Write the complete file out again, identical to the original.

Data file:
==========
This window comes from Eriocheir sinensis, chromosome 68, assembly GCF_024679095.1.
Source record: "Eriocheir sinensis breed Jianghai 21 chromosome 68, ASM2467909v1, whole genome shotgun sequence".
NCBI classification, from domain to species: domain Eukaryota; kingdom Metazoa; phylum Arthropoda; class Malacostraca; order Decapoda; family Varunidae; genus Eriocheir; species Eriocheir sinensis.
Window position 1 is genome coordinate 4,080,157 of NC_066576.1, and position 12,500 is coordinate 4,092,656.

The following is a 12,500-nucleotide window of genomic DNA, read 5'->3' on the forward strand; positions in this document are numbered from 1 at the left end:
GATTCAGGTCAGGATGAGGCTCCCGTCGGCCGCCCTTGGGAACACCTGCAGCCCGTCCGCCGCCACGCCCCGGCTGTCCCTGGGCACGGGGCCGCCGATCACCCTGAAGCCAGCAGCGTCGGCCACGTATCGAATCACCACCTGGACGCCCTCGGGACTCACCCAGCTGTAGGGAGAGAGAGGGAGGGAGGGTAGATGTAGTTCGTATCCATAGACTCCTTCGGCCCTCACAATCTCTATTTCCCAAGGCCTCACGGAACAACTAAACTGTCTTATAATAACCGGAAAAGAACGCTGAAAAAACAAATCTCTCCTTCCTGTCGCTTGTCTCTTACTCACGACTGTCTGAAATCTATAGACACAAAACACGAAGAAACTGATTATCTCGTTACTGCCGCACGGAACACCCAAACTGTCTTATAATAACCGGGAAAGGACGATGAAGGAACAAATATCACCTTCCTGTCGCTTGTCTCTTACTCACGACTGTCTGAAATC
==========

This window comes from Eriocheir sinensis, chromosome 68, assembly GCF_024679095.1.
Source record: "Eriocheir sinensis breed Jianghai 21 chromosome 68, ASM2467909v1, whole genome shotgun sequence".
NCBI classification, from domain to species: domain Eukaryota; kingdom Metazoa; phylum Arthropoda; class Malacostraca; order Decapoda; family Varunidae; genus Eriocheir; species Eriocheir sinensis.
Window position 1 is genome coordinate 4,080,157 of NC_066576.1, and position 12,500 is coordinate 4,092,656.

The following is a 12,500-nucleotide window of genomic DNA, read 5'->3' on the forward strand; positions in this document are numbered from 1 at the left end:
GATTCAGGTCAGGATGAGGCTCCCGTCGGCCGCCCTTGGGAACACCTGCAGCCCGTCCGCCGCCACGCCCCGGCTGTCCCTGGGCACGGGGCCGCCGATCACCCTGAAGCCAGCAGCGTCGGCCACGTATCGAATCACCACCTGGACGCCCTCGGGACTCACCCAGCTGTAGGGAGAGAGAGGGAGGGAGGGTAGATGTAGTTCGTATCCATAGACTCCTTCGGCCCTCACAATCTCTATTTCCCAAGGCCTCACGGAACAACTAAACTGTCTTATAATAACCGGAAAAGAACGCTGAAAAAACAAATCTCTCCTTCCTGTCGCTTGTCTCTTACTCACGACTGTCTGAAATCTATAGACACAAAACACGAAGAAACTGATTATCTCGTTACTGCCGCACGGAACACCCAAACTGTCTTATAATAACCGGGAAAGGACGATGAAGGAACAAATATCACCTTCCTGTCGCTTGTCTCTTACTCACGACTGTCTGAAATC